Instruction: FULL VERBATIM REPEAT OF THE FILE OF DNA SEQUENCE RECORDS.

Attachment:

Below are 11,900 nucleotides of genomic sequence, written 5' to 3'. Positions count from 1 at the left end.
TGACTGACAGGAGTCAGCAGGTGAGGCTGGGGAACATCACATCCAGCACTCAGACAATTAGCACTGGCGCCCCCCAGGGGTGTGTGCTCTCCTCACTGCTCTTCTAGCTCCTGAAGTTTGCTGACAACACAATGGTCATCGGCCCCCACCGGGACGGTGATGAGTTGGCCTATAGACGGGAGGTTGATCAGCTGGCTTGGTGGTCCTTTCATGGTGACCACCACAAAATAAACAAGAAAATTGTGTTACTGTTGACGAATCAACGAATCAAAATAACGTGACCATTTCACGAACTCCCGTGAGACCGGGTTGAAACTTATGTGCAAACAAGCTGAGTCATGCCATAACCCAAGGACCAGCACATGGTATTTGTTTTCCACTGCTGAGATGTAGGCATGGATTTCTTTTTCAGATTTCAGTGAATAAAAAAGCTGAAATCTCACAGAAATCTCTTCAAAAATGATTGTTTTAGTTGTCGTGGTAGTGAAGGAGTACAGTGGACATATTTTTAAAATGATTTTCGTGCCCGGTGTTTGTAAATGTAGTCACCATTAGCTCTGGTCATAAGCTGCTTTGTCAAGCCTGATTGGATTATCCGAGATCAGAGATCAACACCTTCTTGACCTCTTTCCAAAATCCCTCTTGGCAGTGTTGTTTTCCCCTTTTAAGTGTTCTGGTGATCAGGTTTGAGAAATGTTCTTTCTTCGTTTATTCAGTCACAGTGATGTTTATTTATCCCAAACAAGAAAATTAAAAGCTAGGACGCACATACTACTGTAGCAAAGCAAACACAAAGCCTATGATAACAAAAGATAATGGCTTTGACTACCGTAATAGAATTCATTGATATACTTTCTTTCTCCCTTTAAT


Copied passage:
Below are 11,900 nucleotides of genomic sequence, written 5' to 3'. Positions count from 1 at the left end.
TGACTGACAGGAGTCAGCAGGTGAGGCTGGGGAACATCACATCCAGCACTCAGACAATTAGCACTGGCGCCCCCCAGGGGTGTGTGCTCTCCTCACTGCTCTTCTAGCTCCTGAAGTTTGCTGACAACACAATGGTCATCGGCCCCCACCGGGACGGTGATGAGTTGGCCTATAGACGGGAGGTTGATCAGCTGGCTTGGTGGTCCTTTCATGGTGACCACCACAAAATAAACAAGAAAATTGTGTTACTGTTGACGAATCAACGAATCAAAATAACGTGACCATTTCACGAACTCCCGTGAGACCGGGTTGAAACTTATGTGCAAACAAGCTGAGTCATGCCATAACCCAAGGACCAGCACATGGTATTTGTTTTCCACTGCTGAGATGTAGGCATGGATTTCTTTTTCAGATTTCAGTGAATAAAAAAGCTGAAATCTCACAGAAATCTCTTCAAAAATGATTGTTTTAGTTGTCGTGGTAGTGAAGGAGTACAGTGGACATATTTTTAAAATGATTTTCGTGCCCGGTGTTTGTAAATGTAGTCACCATTAGCTCTGGTCATAAGCTGCTTTGTCAAGCCTGATTGGATTATCCGAGATCAGAGATCAACACCTTCTTGACCTCTTTCCAAAATCCCTCTTGGCAGTGTTGTTTTCCCCTTTTAAGTGTTCTGGTGATCAGGTTTGAGAAATGTTCTTTCTTCGTTTATTCAGTCACAGTGATGTTTATTTATCCCAAACAAGAAAATTAAAAGCTAGGACGCACATACTACTGTAGCAAAGCAAACACAAAGCCTATGATAACAAAAGATAATGGCTTTGACTACCGTAATAGAATTCATTGATATACTTTCTTTCTCCCTTTAAT